Three passions, simple but overwhelmingly strong, have governed my life: the longing for love, the search for knowledge, and unbearable pity for the suffering of mankind. These passions, like great winds, have blown me hither and thither, in a wayward course, over a great ocean of anguish, reaching to the very verge of despair. I have sought love, first, because it brings ecstasy - ecstasy so great that I would often have sacrificed all the rest of life for a few hours of this joy. I have sought it, next, because it relieves loneliness--that terrible loneliness in which one shivering consciousness looks over the rim of the world into the cold unfathomable lifeless abyss. I have sought it finally, because in the union of love I have seen, in a mystic miniature, the prefiguring vision of the heaven that saints and poets have imagined. This is what I sought, and though it might seem too good for human life, this is what--at last--I have found.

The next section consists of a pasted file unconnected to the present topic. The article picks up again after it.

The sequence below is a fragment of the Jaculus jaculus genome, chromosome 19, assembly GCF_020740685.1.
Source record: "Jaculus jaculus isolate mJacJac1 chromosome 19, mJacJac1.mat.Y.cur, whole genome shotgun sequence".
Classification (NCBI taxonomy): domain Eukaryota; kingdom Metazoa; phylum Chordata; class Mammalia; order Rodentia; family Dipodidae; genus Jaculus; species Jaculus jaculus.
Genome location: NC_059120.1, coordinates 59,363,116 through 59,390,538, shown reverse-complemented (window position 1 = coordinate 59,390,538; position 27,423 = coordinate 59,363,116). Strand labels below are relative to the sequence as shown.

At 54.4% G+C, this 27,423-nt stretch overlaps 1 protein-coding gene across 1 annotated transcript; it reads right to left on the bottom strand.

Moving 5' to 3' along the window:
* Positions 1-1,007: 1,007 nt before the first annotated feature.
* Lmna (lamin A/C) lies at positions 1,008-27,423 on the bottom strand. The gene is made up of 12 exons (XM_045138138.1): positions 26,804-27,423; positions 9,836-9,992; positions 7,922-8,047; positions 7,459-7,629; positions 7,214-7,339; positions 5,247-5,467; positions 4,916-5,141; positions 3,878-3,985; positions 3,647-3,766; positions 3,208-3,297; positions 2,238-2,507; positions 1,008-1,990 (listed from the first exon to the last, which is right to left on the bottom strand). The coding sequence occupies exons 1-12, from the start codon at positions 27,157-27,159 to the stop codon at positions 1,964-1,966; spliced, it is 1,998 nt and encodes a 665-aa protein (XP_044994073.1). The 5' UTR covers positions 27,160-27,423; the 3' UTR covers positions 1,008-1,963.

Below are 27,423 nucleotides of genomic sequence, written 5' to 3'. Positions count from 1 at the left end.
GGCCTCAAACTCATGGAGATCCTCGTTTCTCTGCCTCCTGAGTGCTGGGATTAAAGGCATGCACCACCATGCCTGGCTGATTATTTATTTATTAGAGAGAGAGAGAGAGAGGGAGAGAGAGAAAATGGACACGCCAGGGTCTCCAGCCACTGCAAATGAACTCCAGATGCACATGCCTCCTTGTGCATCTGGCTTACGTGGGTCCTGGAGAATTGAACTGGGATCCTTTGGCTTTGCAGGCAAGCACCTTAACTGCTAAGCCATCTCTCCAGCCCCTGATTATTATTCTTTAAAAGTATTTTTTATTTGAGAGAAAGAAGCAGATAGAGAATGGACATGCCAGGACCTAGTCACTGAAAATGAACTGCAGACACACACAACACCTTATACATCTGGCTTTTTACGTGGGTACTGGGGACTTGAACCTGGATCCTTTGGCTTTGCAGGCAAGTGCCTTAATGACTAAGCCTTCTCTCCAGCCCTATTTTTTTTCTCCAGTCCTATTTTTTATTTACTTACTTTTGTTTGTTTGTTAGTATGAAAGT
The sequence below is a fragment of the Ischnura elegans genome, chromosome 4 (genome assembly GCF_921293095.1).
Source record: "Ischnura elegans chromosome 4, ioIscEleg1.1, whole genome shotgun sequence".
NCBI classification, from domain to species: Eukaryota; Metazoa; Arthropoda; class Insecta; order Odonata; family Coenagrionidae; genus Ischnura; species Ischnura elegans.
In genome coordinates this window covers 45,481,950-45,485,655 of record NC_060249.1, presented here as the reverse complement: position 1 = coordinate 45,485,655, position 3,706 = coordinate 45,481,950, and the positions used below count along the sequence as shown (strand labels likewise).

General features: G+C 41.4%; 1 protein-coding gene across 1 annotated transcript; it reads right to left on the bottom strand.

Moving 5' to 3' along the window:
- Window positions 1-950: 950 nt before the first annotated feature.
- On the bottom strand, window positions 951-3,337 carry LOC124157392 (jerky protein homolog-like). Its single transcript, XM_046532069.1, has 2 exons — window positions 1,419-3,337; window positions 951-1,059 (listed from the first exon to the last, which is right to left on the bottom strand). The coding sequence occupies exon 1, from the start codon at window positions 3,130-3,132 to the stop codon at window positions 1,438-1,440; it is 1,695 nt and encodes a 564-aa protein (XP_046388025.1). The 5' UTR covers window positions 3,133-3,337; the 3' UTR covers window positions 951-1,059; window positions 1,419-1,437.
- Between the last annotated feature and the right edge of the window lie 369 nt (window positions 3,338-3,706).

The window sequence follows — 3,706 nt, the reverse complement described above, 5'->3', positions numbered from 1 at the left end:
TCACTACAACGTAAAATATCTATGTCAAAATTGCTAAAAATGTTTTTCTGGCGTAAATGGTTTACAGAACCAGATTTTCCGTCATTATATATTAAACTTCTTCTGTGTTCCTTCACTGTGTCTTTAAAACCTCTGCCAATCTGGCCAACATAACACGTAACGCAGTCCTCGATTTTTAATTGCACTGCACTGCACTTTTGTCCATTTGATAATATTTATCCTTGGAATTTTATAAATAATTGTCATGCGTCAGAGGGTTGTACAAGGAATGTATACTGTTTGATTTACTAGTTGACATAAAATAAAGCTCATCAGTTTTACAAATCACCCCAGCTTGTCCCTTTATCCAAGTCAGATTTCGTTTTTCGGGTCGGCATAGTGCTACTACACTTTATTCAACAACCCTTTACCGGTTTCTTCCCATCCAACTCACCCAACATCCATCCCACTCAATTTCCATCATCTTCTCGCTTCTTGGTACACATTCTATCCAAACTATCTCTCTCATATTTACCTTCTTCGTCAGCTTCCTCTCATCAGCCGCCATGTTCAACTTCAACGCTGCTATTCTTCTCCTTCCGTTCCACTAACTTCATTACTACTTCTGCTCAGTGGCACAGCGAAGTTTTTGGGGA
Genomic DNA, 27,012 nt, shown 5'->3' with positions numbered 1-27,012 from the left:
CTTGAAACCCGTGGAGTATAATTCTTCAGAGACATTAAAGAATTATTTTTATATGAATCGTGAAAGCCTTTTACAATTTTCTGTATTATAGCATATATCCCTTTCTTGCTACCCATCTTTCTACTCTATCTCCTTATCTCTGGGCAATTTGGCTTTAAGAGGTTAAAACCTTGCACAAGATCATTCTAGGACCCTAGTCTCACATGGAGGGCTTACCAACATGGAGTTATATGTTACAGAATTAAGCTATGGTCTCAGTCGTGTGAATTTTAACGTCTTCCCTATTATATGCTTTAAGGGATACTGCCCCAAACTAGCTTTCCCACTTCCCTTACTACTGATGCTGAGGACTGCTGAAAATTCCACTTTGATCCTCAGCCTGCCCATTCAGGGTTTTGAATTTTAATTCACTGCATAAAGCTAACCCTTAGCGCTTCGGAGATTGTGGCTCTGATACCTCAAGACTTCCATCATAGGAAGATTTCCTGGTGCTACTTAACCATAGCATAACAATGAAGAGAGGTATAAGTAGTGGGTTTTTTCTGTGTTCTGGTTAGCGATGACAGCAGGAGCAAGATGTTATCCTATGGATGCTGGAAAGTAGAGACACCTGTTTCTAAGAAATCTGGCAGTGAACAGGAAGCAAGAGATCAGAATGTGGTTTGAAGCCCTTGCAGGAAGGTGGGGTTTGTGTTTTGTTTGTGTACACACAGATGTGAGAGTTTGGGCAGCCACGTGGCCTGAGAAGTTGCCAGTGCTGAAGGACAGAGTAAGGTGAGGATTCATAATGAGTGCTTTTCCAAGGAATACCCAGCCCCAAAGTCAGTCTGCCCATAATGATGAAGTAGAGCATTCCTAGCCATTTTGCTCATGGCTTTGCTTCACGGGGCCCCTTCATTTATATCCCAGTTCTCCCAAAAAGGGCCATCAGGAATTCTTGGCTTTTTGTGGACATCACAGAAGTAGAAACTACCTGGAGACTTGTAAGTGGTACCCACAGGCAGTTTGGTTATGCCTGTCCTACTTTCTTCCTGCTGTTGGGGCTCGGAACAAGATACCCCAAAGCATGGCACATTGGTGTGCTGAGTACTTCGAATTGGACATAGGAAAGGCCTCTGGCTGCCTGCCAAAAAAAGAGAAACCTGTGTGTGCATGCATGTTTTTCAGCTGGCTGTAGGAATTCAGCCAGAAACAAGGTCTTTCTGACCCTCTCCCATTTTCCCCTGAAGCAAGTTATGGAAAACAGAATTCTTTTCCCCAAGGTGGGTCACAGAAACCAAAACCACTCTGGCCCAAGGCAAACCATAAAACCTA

With equal passion I have sought knowledge. I have wished to understand the hearts of men. I have wished to know why the stars shine. And I have tried to apprehend the Pythagorean power by which number holds sway above the flux. A little of this, but not much, I have achieved.
 Love and knowledge, so far as they were possible, led upward toward the heavens. But always pity brought me back to earth. Echoes of cries of pain reverberate in my heart. Children in famine, victims tortured by oppressors, helpless old people a burden to their sons, and the whole world of loneliness, poverty, and pain make a mockery of what human life should be. I long to alleviate this evil, but I cannot, and I too suffer.
 This has been my life. I have found it worth living, and would gladly live it again if the chance were offered me.


Bertrand Russell (1872-1970) won the Nobel prize for literature for his History of Western Philosophy and was the co-author of Principia Mathematica.


The above lofty ideals of Bertrand Russell have influenced me, inspired me, instructed me and invigorated me very significantly for a lifetime ever since I read the three volumes of Bertrand Russell's autobiography in Periakulam in Madurai district in January 1969. I was then the sub-collector and First Class Magistrate in Periakulam.